Good Friday was a good day for opponents of a ballot initiative to regulate health insurance prices.
The coalition of doctors, hospitals and insurance companies last week reported collecting nearly $24 million from Blue Shield of California and Kaiser Foundation Health Plan. Half of the money was listed as loans to the campaign.
The contributions follow more than $13 million in donations from WellPoint and Anthem Blue Cross last year. Opponents of the effort argue it will drive up the cost of care in California.
"The sponsors drafted a flawed, deceptive measure with language buried in the fine print that will line their pockets at the expense of consumers, who will face higher health care costs," said Robin Swanson, a spokeswoman for Californians Against Higher Health Care Costs. "Our coalition of doctors, hospitals, health plans and employers will have the necessary resources to inform voters across the state about these flaws and the real reason the special interests behind this measure spent millions to put in on the ballot."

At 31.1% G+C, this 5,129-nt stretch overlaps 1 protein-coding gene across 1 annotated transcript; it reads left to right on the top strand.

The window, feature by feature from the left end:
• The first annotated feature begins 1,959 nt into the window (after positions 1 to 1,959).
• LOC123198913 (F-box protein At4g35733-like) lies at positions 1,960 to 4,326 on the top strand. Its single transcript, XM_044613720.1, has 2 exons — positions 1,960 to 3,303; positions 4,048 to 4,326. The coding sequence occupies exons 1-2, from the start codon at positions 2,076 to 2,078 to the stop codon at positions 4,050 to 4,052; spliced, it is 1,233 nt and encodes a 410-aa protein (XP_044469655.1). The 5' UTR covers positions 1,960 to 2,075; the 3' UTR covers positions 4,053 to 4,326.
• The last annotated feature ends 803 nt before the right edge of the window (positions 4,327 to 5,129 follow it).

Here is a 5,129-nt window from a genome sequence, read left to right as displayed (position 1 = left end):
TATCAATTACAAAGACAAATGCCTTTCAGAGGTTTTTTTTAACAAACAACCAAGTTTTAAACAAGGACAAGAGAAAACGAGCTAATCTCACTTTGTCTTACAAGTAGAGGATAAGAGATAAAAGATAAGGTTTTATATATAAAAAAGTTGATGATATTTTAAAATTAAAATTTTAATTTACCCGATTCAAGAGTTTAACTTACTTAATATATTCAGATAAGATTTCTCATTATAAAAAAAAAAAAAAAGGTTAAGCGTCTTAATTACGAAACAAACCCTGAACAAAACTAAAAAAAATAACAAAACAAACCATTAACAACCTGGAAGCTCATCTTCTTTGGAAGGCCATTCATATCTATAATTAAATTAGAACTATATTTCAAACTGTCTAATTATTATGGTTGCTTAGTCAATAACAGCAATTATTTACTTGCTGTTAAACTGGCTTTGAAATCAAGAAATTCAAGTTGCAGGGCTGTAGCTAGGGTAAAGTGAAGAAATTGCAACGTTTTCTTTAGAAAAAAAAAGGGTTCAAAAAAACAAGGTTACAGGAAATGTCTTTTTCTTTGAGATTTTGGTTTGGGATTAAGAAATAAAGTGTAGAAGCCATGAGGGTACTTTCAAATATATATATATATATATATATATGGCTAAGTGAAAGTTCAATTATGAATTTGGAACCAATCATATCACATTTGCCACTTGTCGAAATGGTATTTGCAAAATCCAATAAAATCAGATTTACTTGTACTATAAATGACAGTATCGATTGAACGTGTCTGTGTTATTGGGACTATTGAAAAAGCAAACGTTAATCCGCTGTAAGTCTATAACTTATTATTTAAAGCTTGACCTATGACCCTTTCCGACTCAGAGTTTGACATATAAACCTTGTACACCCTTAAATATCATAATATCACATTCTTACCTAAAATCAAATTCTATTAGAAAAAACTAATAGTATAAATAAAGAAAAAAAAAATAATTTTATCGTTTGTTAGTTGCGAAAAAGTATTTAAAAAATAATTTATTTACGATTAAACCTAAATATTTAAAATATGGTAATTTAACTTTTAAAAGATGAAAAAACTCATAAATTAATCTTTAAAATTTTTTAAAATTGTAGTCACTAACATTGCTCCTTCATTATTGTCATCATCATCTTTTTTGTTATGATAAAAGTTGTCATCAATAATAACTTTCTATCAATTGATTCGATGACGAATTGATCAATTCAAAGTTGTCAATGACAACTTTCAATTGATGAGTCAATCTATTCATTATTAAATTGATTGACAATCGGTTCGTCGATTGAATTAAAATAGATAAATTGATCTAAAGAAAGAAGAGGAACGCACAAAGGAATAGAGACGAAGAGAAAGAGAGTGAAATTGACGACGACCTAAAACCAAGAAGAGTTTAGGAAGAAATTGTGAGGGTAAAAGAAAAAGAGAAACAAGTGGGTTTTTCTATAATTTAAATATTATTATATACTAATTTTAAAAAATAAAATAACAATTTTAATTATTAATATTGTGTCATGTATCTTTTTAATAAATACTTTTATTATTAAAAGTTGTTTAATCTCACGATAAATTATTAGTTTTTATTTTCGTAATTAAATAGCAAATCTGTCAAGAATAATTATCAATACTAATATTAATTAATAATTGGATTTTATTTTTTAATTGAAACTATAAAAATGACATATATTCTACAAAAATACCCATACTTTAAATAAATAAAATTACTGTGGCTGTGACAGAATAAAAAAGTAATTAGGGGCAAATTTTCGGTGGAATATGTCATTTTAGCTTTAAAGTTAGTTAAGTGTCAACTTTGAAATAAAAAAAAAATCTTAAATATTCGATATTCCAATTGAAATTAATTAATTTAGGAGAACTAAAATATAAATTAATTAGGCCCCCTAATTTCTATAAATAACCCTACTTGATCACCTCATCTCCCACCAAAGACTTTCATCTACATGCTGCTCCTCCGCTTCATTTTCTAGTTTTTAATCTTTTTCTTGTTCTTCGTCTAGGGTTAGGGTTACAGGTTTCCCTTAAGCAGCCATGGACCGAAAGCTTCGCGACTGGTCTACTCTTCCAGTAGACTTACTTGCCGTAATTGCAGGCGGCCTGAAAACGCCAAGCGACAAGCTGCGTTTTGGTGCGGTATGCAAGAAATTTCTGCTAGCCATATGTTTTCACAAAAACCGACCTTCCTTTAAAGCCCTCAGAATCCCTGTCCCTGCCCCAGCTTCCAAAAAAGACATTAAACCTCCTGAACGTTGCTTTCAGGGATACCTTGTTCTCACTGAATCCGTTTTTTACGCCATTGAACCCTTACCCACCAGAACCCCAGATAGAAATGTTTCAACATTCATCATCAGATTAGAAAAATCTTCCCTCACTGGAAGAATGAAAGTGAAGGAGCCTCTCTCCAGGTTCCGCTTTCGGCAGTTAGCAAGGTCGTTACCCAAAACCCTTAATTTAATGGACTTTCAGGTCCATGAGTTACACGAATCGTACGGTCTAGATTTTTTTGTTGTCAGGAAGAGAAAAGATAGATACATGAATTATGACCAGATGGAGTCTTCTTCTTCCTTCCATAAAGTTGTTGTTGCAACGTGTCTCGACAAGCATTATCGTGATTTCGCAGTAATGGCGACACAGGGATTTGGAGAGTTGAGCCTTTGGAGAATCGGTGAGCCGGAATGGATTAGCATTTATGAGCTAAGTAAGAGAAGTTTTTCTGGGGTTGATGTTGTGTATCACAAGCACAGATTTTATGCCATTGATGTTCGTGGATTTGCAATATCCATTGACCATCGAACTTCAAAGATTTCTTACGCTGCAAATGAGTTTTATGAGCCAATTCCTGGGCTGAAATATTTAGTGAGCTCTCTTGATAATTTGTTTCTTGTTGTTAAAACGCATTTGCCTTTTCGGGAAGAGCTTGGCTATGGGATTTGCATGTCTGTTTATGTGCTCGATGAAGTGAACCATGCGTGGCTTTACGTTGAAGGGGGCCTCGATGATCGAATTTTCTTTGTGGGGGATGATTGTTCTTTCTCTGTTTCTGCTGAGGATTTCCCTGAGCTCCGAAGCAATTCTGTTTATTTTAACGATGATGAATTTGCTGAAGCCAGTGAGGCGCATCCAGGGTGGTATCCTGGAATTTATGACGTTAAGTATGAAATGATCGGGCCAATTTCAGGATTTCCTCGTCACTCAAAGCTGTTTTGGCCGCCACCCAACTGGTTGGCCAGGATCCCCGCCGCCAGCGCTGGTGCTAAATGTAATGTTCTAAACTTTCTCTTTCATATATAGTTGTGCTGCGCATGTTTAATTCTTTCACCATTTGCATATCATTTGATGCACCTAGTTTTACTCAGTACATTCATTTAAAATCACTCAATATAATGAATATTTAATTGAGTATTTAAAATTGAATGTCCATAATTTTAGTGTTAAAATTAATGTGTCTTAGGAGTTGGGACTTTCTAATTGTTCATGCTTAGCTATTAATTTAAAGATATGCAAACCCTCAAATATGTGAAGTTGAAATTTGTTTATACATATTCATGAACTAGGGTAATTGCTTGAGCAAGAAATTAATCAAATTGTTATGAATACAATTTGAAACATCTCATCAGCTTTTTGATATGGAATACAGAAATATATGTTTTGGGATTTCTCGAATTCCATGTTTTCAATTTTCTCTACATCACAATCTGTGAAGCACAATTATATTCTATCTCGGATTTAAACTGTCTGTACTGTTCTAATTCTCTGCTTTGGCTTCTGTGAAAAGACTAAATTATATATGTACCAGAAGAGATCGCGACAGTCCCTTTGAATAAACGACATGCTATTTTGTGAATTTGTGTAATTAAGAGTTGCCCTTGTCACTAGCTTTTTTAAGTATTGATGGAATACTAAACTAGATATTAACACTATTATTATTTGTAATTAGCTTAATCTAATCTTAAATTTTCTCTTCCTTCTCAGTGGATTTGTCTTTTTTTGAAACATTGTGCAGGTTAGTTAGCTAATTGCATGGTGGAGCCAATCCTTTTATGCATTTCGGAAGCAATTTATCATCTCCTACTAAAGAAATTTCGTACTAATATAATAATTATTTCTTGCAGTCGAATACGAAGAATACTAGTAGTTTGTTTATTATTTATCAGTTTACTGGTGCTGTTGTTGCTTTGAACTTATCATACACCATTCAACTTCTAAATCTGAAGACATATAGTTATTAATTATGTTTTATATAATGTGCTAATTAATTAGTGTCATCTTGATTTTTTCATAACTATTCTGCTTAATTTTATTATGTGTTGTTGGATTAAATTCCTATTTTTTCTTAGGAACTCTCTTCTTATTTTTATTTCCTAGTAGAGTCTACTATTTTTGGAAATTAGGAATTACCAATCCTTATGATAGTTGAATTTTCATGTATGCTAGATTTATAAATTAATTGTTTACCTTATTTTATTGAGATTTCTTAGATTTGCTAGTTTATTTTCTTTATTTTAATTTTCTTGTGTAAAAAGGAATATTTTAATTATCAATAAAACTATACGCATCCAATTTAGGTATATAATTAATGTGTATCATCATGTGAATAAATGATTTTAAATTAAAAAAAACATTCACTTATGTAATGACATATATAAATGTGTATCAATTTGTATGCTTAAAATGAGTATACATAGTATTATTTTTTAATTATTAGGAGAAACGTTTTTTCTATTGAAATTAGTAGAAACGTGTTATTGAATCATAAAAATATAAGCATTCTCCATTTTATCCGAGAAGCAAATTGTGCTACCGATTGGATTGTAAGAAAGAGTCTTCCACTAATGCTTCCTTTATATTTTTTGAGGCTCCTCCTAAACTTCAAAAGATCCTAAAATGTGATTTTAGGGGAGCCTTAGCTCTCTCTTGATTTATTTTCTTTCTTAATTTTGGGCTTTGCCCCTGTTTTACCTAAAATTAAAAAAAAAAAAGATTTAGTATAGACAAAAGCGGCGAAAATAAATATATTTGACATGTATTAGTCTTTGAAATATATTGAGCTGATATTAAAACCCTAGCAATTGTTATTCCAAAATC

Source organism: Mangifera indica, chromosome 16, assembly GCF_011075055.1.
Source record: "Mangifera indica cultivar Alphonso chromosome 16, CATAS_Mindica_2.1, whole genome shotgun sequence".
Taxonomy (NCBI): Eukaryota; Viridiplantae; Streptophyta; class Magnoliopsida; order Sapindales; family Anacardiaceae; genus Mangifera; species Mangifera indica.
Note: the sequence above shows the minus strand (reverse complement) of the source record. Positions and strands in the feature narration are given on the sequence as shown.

Other opposing donors include Health Net and the California Association of Health Plans.
Advanced by Consumer Watchdog, the November ballot measure would allow the state's elected insurance commissioner to deny health premium increases they deem excessive. California regulators based on a previous statewide initiative already have the power to deny automobile, property and casualty insurance rate increases.
Jamie Court, the initiative proponent and president of Consumer Watchdog, said the group is betting voters will see through the money. A campaign statement coming due will show the group has about $150,000 on hand to spend from its three commitees, he said.
"I don't think any amount of money can deny they are unjustifiably raising rates," Court said. "The fact that they are spending so much will signal to Californians just how important and significant this inititive is.